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Vol. 10, No. 2 - March/April 1999

Thinking About the Future of Highway Travel - Commentary
A new concept -- Value Pricing -- is creating a stir in transportation circles. First articulated in 1993 in connection with the privately-built and -operated State Route 91 Express Lanes project in Southern California, value pricing promises to revolutionize the way we think about the future of highway travel in the 21st century.

The Growing Role of the Private Sector in Provision of Transit Service
Throughout the world, the practice of turning the operation of public transportation systems over to the private sector has accelerated in recent years. Known in its various forms as deregulation, privatization, outsourcing, contracting, franchising and competitive tendering, the aim is always the same: to improve service quality and performance of public transport by injecting competition and enterpreneurial approaches into service delivery. But the United States seems to be seriously lagging behind the rest of the world in pursuing this strategy.

The Politics of "Smart Growth"
"Smart Growth" -- a name given to public efforts to contain the outward spread of metropolitan development by focusing spending on public infrastructure in locally designated growth areas -- has emerged as a rallying point for traditional environmentalists, anti-sprawl activists and conservationists anxious to preserve farmland and open spaces. Smart Growth has been praised as " the most promising new tool for managing growth in a generation." Vice President Al Gore, calls Smart Growth "a set of ideas whose time has come." But enthusiasm for the concept of smart growth is by no means universal. Critics charge that Smart Growth is merely a clever slogan, of little practical effect. Metropolitan expansion, these critics contend, is subject to forces that are way beyond the power of government policies to influence. The debate about smart growth, until recently confined to planning professionals and environmentalists, is about to spill over into the national arena as sprawl becomes a hot political issue and a major theme of Al Gore's presidential campaign.

Amtrak - Facing an Uncertain Future
Amtrak's future hinges on its ability to attract more travelers. Unfortunately, while business travel in Amtrak's Northeast corridor is robust and growing, patronage of Amtrak's other routes continues to erode. A recent report by U.S. DOT's Bureau of Transportation Statistics offers an insight into why this is happening. Railroads rank low in the public's choice of recreational travel mode. According to the report, fewer than one percent of the respondents' long distance leisure trips were made by train (the range was between 0.1 and 1.2 percent, depending on trip purpose. Few people have the time or inclination to spend long hours in trains when they can reach their destination quickly and relatively cheaply by plane. Even high speed trains, which have revolutionized intercity travel in Europe and Japan, do not seem to have captured the public's imagination. A proposed 200 mph bullet train connecting Miami, Orlando and Tampa was scrapped by Florida's Governor Jeb Bush in January 1999 after more than a decade of debate and planning and an expenditure of $22 million for ridership research.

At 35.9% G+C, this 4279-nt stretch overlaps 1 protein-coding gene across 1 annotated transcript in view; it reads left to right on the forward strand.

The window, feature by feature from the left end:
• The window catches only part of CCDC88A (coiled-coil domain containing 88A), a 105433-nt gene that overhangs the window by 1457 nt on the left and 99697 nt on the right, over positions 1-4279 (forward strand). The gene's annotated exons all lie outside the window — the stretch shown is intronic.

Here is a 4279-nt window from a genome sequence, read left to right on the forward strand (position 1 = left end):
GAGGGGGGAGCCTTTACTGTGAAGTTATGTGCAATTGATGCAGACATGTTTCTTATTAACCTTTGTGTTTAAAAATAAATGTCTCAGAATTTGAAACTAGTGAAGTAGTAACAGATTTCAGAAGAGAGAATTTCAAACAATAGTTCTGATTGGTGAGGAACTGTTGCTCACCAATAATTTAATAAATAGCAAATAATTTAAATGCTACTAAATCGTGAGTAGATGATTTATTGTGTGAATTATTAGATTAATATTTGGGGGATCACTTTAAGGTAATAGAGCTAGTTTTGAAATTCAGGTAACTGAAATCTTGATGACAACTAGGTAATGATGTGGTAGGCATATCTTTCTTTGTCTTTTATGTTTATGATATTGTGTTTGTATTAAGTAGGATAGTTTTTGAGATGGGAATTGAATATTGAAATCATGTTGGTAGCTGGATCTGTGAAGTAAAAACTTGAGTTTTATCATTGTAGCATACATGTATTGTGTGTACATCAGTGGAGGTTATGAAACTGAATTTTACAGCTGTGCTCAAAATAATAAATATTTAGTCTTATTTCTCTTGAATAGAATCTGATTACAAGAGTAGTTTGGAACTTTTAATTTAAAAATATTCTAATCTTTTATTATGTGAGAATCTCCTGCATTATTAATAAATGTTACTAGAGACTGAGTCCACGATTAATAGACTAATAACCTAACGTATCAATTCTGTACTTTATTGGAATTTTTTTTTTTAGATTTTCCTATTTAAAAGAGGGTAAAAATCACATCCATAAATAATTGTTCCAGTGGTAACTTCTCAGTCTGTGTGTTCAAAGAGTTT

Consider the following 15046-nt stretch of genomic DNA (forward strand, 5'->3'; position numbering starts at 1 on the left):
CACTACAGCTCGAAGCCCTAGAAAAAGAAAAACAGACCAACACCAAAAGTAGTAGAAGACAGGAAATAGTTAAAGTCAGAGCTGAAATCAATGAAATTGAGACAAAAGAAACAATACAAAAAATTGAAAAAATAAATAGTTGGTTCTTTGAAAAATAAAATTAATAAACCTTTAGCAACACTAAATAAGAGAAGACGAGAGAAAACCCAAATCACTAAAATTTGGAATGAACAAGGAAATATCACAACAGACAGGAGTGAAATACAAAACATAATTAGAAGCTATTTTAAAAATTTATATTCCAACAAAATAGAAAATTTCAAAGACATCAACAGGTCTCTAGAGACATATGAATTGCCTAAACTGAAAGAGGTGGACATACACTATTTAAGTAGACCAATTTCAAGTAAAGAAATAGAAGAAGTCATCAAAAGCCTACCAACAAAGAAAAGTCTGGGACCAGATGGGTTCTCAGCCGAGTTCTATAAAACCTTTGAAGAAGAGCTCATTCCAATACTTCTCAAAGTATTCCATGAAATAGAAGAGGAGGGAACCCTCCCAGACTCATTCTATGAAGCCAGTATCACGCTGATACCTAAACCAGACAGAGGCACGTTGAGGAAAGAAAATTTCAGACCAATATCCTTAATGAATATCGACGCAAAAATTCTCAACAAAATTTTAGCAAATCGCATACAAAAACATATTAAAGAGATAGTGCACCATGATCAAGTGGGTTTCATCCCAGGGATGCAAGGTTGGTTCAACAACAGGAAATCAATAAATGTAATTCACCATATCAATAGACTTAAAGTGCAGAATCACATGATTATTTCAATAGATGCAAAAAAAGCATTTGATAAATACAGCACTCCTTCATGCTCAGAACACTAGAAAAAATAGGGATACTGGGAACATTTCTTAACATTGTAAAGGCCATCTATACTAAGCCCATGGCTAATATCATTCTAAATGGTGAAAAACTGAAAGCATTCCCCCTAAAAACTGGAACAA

News Analysis & Commentary

  • The Billion Dollar Surplus
    An informal poll among Congressional watchers has produced a near unanimous verdict: the Administration's plan to redirect the RABA funds is "dead on arrival".

  • The Spreading Revolt Against HOV Lanes
    Proposals to turn underused High Occupancy Vehicle (HOV) facilities to general purpose lanes or to convert them into High Occupancy/Toll (HOT) lanes are multiplying. In the last issue we reported on initiatives to abolish or convert HOV lanes in California, Minneapolis, Long Island and Northern Virginia. Since then, similar proposals have been announced in four other jurisdictions.

Bus Rapid Transit -- Can It Work in the U.S.?
Bus Rapid Transit (BRT) -- a concept popularized in Brazil's Curitiba, Canada's Ottawa and Paris, France-- is receiving increased attention in the United States. The Federal Transit Administration has launched a program intended to demonstrate the applicability of the concept to U.S. cities. (Federal Register, Dec. 10, 1998). But BRT faces a number of challenges --not the least of which is competing with the more glamorous image of light rail transit.


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